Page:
Alleged wife killer Rob Packham will have to pay an additional R25 000 bail on top of the R50 000 he has already forked out.
The Constantia businessman also has to hand over all his electronic devices and abide by other conditions, the Western Cape High Court ruled on Friday.
The State wanted Judge Nathan Erasmus to revoke his bail after he had contacted State witnesses, including a woman with whom he had an extramarital affair, who was not identified.
Judge Erasmus imposed stringent conditions which involve Packham handing over all his communication devices.
Packham is allowed to go shopping for three hours once a week‚ attend church once each Sunday and visit his lawyer’s office, TimesLive reported. He was ordered to phone the investigating officer every time he leaves home and on his return‚ and has to report to the police daily between 8am and 9am.
Packham, who used to work for Twizza, was charged with the murder of his wife, schoolteacher Gill Packham, earlier this year. He was out on bail and was under house arrest.
His wife disappeared on February 22 and her body was found in the boot of a burnt-out BMW near Diep River train station.
According to the indictment, he allegedly used a blunt object to hit Gill on the head and, with the alleged intent to obstruct the course of justice, set alight a BMW while her body was inside the vehicle. He allegedly also gave the police false information.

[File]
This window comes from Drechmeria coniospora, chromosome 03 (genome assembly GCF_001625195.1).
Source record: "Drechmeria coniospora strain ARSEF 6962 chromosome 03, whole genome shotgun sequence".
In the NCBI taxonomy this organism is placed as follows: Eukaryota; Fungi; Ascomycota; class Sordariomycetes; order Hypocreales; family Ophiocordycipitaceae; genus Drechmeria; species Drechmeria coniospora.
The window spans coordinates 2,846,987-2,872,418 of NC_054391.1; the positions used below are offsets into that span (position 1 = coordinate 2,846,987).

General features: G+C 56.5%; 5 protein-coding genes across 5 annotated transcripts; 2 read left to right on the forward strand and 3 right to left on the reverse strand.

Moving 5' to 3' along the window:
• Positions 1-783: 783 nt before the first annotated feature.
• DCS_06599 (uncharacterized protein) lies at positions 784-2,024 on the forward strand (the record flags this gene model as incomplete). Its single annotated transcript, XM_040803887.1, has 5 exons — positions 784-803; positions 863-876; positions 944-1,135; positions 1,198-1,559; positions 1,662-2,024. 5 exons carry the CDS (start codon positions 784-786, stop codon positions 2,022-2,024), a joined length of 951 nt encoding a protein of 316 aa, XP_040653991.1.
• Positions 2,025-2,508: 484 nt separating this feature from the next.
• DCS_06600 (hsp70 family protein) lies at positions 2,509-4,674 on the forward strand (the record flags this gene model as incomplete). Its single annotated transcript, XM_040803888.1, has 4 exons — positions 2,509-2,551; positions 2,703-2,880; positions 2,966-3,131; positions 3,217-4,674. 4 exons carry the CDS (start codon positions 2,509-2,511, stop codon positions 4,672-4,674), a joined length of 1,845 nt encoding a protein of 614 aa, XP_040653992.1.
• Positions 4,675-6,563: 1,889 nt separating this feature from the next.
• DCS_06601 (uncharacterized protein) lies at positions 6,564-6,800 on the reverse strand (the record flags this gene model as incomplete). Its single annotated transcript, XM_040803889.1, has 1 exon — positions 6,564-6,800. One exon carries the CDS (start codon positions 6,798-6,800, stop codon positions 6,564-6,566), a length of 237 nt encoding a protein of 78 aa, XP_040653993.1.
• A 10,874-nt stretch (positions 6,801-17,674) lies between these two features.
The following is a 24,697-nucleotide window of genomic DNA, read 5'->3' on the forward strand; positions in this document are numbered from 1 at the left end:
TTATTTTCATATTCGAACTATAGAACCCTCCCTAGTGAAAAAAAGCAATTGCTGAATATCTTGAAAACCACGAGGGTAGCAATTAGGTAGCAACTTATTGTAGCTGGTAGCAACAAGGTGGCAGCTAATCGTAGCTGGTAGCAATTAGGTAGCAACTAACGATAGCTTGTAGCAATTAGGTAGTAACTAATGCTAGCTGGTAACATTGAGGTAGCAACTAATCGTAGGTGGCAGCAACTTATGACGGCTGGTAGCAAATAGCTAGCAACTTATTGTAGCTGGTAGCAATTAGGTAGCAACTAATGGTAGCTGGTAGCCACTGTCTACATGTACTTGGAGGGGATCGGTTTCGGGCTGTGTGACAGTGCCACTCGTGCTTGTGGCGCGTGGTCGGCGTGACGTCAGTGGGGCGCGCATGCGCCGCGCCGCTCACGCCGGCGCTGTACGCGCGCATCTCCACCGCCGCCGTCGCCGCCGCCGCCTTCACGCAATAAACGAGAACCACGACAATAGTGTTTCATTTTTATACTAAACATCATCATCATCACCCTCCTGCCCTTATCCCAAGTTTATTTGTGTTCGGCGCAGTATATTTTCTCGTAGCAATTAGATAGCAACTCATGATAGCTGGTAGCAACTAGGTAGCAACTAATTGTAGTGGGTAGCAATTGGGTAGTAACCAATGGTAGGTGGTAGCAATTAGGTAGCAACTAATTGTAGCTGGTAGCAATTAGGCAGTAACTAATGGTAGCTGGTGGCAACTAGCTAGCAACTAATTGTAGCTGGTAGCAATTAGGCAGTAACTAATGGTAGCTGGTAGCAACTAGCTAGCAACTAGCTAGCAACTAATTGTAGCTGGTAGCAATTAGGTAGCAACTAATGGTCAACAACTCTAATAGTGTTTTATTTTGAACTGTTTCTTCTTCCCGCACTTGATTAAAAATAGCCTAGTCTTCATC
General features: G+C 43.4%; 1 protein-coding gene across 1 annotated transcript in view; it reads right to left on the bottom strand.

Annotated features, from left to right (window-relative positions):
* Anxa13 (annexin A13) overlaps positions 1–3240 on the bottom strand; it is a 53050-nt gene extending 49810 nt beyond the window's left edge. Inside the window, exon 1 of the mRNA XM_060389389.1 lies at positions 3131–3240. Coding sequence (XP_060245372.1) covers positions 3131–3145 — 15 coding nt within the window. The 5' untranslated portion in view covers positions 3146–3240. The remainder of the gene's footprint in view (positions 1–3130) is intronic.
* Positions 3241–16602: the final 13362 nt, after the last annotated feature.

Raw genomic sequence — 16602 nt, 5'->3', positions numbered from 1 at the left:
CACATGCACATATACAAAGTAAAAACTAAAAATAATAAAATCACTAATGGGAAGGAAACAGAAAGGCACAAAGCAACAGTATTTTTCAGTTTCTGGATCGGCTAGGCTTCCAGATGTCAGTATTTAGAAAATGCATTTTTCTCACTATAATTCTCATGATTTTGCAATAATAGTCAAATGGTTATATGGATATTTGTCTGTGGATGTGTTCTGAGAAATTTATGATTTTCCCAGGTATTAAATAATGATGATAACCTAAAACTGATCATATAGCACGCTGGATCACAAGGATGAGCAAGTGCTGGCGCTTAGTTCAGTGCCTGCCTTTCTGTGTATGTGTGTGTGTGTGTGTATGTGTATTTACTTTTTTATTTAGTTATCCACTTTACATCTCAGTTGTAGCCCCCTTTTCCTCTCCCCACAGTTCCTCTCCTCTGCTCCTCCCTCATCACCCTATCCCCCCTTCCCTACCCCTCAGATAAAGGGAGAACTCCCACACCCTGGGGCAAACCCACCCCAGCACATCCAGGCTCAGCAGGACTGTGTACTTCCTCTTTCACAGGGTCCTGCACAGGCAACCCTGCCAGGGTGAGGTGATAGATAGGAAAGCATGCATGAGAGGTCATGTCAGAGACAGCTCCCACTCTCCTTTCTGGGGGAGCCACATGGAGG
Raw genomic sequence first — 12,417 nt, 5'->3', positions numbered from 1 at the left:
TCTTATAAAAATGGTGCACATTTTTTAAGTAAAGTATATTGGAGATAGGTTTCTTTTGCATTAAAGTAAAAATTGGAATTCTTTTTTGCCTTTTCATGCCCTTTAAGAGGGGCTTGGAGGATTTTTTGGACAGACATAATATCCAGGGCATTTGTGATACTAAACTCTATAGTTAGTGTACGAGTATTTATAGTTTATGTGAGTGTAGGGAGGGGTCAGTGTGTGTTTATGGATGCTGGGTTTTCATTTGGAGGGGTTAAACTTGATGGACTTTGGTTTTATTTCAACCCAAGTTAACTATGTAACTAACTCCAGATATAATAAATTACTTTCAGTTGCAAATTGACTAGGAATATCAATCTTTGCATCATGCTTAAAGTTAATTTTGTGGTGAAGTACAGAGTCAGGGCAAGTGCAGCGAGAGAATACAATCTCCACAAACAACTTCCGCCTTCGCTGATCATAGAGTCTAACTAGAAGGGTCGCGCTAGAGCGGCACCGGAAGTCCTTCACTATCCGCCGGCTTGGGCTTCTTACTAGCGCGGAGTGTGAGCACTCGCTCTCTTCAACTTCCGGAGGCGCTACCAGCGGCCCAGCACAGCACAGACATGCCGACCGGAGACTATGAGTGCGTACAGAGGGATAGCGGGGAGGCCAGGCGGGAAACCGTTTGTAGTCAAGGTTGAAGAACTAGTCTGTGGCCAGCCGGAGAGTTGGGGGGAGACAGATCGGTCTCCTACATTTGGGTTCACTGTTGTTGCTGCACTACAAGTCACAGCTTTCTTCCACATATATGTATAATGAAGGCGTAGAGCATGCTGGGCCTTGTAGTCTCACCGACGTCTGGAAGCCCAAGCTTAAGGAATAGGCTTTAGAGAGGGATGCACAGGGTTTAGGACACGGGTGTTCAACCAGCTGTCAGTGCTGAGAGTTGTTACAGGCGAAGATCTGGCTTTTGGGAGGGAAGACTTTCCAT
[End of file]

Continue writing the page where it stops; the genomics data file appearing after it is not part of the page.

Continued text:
"It is common cause that you have breached bail conditions. There is an absolute bar on communication, direct or indirect, with certain witnesses who are listed," the judge said while delivering his verdict, News24 reported.
In considering what to do with the 57-year-old, Erasmus said: "I have no sympathy for you.
"If you do anything and I caution you, you will lose your bail money and you will be kept in custody until the end of your trial."
Earlier on Friday, it emerged that Packham had made contact with his former mistress and several colleagues at his former workplace Twizza.
The court heard he was caught on video handing over flowers and a card to a doorman at his mistress's workplace on September 3.
The card contained a French quote which translated to "Love makes all things beautiful".
The investigating officer, Detective Sergeant Ivan Sonnenberg, also revealed that the mistress had received an email and cellphone message from someone who had a different name, whom she believed might be Packham.
Sonnenberg said the mistress's attorney contacted him to inform him that she was being harassed at work and being contacted on her cellphone.
She apparently also made a statement in which she said his contact was not desired and she felt "harassed and intimidated by him".
Prosecutor Susan Galloway had argued that Packham should be kept in custody as it would be easier to monitor his communication.
Packham was seen laughing at this comment. Judge Erasmus said the accused could do exactly the same actions in prison except for delivering flowers in person.
The case was postponed to October 26 for his pre-trial conference in the high court.